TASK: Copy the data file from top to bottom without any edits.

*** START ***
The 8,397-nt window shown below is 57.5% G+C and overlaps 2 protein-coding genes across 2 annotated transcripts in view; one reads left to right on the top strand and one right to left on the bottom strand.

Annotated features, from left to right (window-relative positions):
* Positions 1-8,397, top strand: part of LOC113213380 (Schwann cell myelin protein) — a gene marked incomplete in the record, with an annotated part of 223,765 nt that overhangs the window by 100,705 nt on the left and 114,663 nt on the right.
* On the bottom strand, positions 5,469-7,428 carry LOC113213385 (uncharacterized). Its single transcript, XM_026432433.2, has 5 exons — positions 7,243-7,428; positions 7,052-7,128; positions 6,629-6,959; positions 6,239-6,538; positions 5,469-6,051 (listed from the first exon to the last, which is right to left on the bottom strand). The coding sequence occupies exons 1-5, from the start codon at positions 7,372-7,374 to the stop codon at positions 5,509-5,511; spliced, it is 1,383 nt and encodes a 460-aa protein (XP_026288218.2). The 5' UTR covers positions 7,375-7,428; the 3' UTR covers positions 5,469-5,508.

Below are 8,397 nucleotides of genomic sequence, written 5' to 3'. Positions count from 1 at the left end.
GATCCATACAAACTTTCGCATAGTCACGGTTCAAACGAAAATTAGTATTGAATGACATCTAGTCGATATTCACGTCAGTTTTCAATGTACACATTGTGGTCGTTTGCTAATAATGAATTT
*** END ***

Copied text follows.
The 8,397-nt window shown below is 57.5% G+C and overlaps 2 protein-coding genes across 2 annotated transcripts in view; one reads left to right on the top strand and one right to left on the bottom strand.

Annotated features, from left to right (window-relative positions):
* Positions 1-8,397, top strand: part of LOC113213380 (Schwann cell myelin protein) — a gene marked incomplete in the record, with an annotated part of 223,765 nt that overhangs the window by 100,705 nt on the left and 114,663 nt on the right.
* On the bottom strand, positions 5,469-7,428 carry LOC113213385 (uncharacterized). Its single transcript, XM_026432433.2, has 5 exons — positions 7,243-7,428; positions 7,052-7,128; positions 6,629-6,959; positions 6,239-6,538; positions 5,469-6,051 (listed from the first exon to the last, which is right to left on the bottom strand). The coding sequence occupies exons 1-5, from the start codon at positions 7,372-7,374 to the stop codon at positions 5,509-5,511; spliced, it is 1,383 nt and encodes a 460-aa protein (XP_026288218.2). The 5' UTR covers positions 7,375-7,428; the 3' UTR covers positions 5,469-5,508.

Below are 8,397 nucleotides of genomic sequence, written 5' to 3'. Positions count from 1 at the left end.
GATCCATACAAACTTTCGCATAGTCACGGTTCAAACGAAAATTAGTATTGAATGACATCTAGTCGATATTCACGTCAGTTTTCAATGTACACATTGTGGTCGTTTGCTAATAATGAATTT